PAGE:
Scottish Water launches anaerobic digestion power plant

9 January 2009 - Scottish Water Waste Services have signed a contract for the design and construction of a state-of-the-art anaerobic digestion plant at their Deerdykes facility outside Cumbernauld.

The new plant will process food waste to produce green electricity which will be used to power the works on site, some of the neighbouring industrial estates and may even be sold back to the National Grid. The plant will also produce heat which can be used in district heating schemes for local homes and businesses.

In addition to energy, the process produces nutrient rich digestate which can be used as a liquid fertiliser to improve the nutritional content of Scotland's soil resources, reducing the use of inorganic fertiliser.

Planning permission for the site has been awarded and applications for permits are underway. Initial waste streams to provide raw materials have also been secured.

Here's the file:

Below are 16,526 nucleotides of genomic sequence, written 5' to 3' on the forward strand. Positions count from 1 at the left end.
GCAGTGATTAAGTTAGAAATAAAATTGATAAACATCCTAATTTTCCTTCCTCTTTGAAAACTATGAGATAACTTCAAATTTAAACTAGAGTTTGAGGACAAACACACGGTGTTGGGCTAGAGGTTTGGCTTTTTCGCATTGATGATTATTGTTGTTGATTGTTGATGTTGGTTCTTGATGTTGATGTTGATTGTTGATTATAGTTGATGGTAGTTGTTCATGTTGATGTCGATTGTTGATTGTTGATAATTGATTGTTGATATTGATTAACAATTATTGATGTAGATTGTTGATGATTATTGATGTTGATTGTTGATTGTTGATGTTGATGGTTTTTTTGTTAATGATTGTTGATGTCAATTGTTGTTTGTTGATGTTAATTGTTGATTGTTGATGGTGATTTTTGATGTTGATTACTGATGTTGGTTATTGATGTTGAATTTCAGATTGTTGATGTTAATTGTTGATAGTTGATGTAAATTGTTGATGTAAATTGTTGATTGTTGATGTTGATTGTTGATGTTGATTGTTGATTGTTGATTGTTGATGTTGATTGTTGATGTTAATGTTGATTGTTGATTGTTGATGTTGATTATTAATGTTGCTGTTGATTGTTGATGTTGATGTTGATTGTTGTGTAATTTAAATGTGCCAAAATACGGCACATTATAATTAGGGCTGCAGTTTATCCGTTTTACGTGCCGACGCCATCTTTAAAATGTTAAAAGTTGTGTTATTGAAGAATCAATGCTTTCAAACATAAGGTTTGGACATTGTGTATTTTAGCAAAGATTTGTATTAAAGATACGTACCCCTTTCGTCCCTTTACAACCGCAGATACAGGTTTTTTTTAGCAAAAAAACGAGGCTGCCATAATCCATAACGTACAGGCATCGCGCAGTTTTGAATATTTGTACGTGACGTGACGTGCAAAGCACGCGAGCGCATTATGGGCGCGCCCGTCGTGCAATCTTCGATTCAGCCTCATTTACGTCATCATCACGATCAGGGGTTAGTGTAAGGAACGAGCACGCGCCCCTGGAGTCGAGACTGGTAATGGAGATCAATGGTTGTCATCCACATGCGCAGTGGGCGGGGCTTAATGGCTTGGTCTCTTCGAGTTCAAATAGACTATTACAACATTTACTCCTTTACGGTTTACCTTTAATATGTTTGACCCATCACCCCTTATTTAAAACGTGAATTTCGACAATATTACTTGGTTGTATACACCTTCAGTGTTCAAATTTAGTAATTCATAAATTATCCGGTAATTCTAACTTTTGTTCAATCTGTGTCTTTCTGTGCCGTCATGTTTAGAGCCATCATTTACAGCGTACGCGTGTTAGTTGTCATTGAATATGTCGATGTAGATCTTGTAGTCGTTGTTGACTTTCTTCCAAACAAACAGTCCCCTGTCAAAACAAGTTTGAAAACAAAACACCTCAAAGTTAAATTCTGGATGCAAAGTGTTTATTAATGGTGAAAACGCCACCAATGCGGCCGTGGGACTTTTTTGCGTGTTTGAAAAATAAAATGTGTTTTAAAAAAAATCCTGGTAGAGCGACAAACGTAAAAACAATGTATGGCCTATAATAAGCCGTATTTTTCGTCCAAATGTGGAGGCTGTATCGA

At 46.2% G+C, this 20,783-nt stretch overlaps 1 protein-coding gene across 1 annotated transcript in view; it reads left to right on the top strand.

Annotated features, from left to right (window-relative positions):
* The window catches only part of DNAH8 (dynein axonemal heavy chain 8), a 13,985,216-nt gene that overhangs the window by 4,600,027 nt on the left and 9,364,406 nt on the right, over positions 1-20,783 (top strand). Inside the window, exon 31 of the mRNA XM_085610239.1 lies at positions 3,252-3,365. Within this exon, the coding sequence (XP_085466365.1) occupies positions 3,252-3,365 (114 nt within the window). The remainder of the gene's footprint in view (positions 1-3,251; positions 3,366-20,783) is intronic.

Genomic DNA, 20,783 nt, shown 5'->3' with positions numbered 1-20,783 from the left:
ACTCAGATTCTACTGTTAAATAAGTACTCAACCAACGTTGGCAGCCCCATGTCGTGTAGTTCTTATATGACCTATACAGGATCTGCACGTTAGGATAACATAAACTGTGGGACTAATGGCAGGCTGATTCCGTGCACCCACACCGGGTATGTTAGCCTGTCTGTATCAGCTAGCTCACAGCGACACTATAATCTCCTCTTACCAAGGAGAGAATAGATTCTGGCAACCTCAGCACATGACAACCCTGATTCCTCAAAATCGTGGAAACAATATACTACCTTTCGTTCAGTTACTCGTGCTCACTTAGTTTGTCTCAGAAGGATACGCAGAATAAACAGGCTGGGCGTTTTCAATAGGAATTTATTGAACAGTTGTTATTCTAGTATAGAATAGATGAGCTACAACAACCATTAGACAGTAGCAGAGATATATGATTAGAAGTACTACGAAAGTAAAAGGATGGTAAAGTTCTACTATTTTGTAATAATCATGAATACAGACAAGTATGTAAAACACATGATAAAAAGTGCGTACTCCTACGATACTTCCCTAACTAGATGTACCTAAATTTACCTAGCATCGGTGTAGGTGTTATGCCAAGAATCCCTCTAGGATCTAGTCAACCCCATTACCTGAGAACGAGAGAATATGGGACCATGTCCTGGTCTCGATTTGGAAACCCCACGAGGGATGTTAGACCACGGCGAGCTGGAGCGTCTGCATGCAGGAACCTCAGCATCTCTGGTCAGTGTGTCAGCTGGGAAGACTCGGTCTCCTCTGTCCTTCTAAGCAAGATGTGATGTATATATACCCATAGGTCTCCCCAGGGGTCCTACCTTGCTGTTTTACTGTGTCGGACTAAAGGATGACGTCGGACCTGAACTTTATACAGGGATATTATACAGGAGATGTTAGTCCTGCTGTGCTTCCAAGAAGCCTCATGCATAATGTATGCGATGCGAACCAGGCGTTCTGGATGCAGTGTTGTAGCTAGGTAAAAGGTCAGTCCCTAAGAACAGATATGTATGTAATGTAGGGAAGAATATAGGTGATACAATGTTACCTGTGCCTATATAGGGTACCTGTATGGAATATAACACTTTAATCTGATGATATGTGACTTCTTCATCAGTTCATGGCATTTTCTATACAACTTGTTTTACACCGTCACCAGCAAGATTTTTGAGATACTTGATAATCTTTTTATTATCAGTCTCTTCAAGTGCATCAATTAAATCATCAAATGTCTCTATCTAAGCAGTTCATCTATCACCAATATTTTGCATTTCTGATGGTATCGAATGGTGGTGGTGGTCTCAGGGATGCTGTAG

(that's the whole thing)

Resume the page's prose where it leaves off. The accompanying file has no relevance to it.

The target date for the site to be fully operational is April 2010. HBS Construction Ltd (previously Henry Boot Scotland) and Monsal Ltd will provide technical advice and design and build the plant.

Scottish Water Waste Services' Business Development Manager, Donald MacBrayne, said: "As part of this process - known as anaerobic digestion – gases are produced which can be harnessed to produce electricity. Everything from potato peelings to soggy old tea bags can be transformed into an efficient and environmentally friendly energy source."

Anaerobic digestion is not a new treatment process; it has been used in Europe for over 20 years. Countries like Denmark have led the way in proving that what we classify as 'waste' is actually a green resource waiting to be unlocked.

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